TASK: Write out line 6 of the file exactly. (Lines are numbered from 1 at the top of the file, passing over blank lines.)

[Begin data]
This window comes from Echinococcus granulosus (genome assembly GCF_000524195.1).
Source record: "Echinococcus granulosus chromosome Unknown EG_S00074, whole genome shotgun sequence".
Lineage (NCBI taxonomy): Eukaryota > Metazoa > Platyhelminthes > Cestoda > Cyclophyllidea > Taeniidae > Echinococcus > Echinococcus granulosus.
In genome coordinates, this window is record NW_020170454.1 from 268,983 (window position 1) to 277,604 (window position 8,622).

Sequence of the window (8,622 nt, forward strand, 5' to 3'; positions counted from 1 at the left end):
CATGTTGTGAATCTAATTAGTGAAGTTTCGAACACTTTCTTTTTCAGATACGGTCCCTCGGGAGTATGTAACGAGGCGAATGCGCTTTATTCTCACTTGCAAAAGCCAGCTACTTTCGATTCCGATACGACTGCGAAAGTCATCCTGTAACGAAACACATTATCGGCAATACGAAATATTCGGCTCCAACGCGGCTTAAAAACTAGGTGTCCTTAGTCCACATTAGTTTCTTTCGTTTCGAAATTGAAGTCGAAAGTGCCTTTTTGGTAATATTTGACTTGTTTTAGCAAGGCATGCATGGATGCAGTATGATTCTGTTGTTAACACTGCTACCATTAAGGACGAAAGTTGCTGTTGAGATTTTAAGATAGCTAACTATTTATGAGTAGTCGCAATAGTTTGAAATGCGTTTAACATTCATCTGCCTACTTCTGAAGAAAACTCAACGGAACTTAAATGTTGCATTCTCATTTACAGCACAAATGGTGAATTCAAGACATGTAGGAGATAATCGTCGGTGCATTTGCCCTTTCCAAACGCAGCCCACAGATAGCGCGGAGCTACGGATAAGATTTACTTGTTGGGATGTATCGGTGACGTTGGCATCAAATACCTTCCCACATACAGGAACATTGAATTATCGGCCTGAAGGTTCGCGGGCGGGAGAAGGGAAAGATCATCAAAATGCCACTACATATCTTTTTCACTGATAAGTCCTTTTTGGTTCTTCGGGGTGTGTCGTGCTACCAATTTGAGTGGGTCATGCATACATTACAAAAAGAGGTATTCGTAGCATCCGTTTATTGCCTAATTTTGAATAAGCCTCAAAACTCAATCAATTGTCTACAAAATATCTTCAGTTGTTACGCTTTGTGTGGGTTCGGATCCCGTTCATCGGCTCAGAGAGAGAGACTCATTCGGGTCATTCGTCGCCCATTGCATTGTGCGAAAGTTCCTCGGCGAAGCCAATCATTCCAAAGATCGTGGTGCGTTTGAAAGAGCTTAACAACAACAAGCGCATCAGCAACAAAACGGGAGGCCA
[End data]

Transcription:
CATGTTGTGAATCTAATTAGTGAAGTTTCGAACACTTTCTTTTTCAGATACGGTCCCTCGGGAGTATGTAACGAGGCGAATGCGCTTTATTCTCACTTGCAAAAGCCAGCTACTTTCGATTCCGATACGACTGCGAAAGTCATCCTGTAACGAAACACATTATCGGCAATACGAAATATTCGGCTCCAACGCGGCTTAAAAACTAGGTGTCCTTAGTCCACATTAGTTTCTTTCGTTTCGAAATTGAAGTCGAAAGTGCCTTTTTGGTAATATTTGACTTGTTTTAGCAAGGCATGCATGGATGCAGTATGATTCTGTTGTTAACACTGCTACCATTAAGGACGAAAGTTGCTGTTGAGATTTTAAGATAGCTAACTATTTATGAGTAGTCGCAATAGTTTGAAATGCGTTTAACATTCATCTGCCTACTTCTGAAGAAAACTCAACGGAACTTAAATGTTGCATTCTCATTTACAGCACAAATGGTGAATTCAAGACATGTAGGAGATAATCGTCGGTGCATTTGCCCTTTCCAAACGCAGCCCACAGATAGCGCGGAGCTACGGATAAGATTTACTTGTTGGGATGTATCGGTGACGTTGGCATCAAATACCTTCCCACATACAGGAACATTGAATTATCGGCCTGAAGGTTCGCGGGCGGGAGAAGGGAAAGATCATCAAAATGCCACTACATATCTTTTTCACTGATAAGTCCTTTTTGGTTCTTCGGGGTGTGTCGTGCTACCAATTTGAGTGGGTCATGCATACATTACAAAAAGAGGTATTCGTAGCATCCGTTTATTGCCTAATTTTGAATAAGCCTCAAAACTCAATCAATTGTCTACAAAATATCTTCAGTTGTTACGCTTTGTGTGGGTTCGGATCCCGTTCATCGGCTCAGAGAGAGAGACTCATTCGGGTCATTCGTCGCCCATTGCATTGTGCGAAAGTTCCTCGGCGAAGCCAATCATTCCAAAGATCGTGGTGCGTTTGAAAGAGCTTAACAACAACAAGCGCATCAGCAACAAAACGGGAGGCCA